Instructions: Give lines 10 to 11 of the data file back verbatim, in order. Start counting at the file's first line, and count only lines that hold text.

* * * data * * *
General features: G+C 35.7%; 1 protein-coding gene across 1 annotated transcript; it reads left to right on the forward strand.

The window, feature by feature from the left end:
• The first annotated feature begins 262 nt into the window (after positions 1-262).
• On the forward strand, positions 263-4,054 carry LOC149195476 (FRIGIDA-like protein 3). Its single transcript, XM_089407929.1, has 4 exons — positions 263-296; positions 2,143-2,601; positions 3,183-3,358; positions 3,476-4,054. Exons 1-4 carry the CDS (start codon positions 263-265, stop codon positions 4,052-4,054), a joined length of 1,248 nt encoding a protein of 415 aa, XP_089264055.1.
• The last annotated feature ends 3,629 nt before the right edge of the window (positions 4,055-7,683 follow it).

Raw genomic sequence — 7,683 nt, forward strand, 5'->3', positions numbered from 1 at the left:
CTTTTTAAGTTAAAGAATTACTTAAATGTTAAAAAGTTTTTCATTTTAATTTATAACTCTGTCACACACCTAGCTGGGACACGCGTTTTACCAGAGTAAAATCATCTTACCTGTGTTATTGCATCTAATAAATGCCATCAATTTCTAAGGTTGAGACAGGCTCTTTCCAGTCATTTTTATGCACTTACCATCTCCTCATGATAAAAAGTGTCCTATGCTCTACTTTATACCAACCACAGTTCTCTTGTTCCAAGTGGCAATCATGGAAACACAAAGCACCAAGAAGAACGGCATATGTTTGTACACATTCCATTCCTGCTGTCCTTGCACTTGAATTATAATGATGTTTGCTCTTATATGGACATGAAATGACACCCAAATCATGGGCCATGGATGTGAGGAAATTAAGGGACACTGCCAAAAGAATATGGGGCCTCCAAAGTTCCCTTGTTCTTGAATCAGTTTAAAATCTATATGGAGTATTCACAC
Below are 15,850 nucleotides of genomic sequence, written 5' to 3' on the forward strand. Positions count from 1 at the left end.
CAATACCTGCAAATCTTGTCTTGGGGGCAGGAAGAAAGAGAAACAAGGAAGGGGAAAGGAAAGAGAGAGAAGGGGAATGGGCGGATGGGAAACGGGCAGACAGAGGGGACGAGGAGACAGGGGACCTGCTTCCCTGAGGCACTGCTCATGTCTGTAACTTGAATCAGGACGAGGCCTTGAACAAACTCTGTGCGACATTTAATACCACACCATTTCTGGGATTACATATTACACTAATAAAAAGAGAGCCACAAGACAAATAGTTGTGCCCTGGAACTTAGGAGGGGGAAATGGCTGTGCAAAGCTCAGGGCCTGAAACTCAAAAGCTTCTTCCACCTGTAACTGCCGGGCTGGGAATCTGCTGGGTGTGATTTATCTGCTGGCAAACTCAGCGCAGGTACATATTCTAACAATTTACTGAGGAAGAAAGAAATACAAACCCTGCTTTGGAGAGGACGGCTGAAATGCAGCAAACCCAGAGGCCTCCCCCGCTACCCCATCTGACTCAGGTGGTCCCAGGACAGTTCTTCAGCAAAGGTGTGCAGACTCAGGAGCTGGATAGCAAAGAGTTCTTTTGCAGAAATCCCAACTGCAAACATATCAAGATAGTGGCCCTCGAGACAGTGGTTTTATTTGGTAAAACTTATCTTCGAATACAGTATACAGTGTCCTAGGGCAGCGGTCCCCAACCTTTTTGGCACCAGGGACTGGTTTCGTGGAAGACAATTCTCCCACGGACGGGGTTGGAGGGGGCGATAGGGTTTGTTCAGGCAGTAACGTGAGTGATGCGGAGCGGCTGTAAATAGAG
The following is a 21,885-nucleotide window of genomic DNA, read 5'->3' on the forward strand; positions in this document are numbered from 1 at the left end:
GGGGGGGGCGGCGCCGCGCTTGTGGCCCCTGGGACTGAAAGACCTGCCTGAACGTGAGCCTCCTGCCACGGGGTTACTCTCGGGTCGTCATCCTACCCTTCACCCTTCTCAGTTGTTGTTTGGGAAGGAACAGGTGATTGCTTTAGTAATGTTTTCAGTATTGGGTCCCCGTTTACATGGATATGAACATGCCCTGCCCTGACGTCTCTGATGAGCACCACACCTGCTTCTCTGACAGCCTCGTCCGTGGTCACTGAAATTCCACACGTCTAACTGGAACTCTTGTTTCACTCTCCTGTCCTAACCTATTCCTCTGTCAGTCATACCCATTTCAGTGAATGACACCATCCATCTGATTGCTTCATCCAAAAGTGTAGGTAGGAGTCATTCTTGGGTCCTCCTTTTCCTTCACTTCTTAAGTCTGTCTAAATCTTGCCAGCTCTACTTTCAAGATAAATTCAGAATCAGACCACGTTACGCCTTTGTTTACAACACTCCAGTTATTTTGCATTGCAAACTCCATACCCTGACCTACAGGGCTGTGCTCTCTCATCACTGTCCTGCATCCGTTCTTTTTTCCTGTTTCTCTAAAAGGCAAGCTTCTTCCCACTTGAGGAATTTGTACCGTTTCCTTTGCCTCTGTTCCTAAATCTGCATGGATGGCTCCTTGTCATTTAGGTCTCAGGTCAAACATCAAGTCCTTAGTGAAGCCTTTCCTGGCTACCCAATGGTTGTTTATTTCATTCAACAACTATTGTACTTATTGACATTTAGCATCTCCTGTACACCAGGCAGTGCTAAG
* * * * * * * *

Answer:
The following is a 21,885-nucleotide window of genomic DNA, read 5'->3' on the forward strand; positions in this document are numbered from 1 at the left end:
GGGGGGGGCGGCGCCGCGCTTGTGGCCCCTGGGACTGAAAGACCTGCCTGAACGTGAGCCTCCTGCCACGGGGTTACTCTCGGGTCGTCATCCTACCCTTCACCCTTCTCAGTTGTTGTTTGGGAAGGAACAGGTGATTGCTTTAGTAATGTTTTCAGTATTGGGTCCCCGTTTACATGGATATGAACATGCCCTGCCCTGACGTCTCTGATGAGCACCACACCTGCTTCTCTGACAGCCTCGTCCGTGGTCACTGAAATTCCACACGTCTAACTGGAACTCTTGTTTCACTCTCCTGTCCTAACCTATTCCTCTGTCAGTCATACCCATTTCAGTGAATGACACCATCCATCTGATTGCTTCATCCAAAAGTGTAGGTAGGAGTCATTCTTGGGTCCTCCTTTTCCTTCACTTCTTAAGTCTGTCTAAATCTTGCCAGCTCTACTTTCAAGATAAATTCAGAATCAGACCACGTTACGCCTTTGTTTACAACACTCCAGTTATTTTGCATTGCAAACTCCATACCCTGACCTACAGGGCTGTGCTCTCTCATCACTGTCCTGCATCCGTTCTTTTTTCCTGTTTCTCTAAAAGGCAAGCTTCTTCCCACTTGAGGAATTTGTACCGTTTCCTTTGCCTCTGTTCCTAAATCTGCATGGATGGCTCCTTGTCATTTAGGTCTCAGGTCAAACATCAAGTCCTTAGTGAAGCCTTTCCTGGCTACCCAATGGTTGTTTATTTCATTCAACAACTATTGTACTTATTGACATTTAGCATCTCCTGTACACCAGGCAGTGCTAAG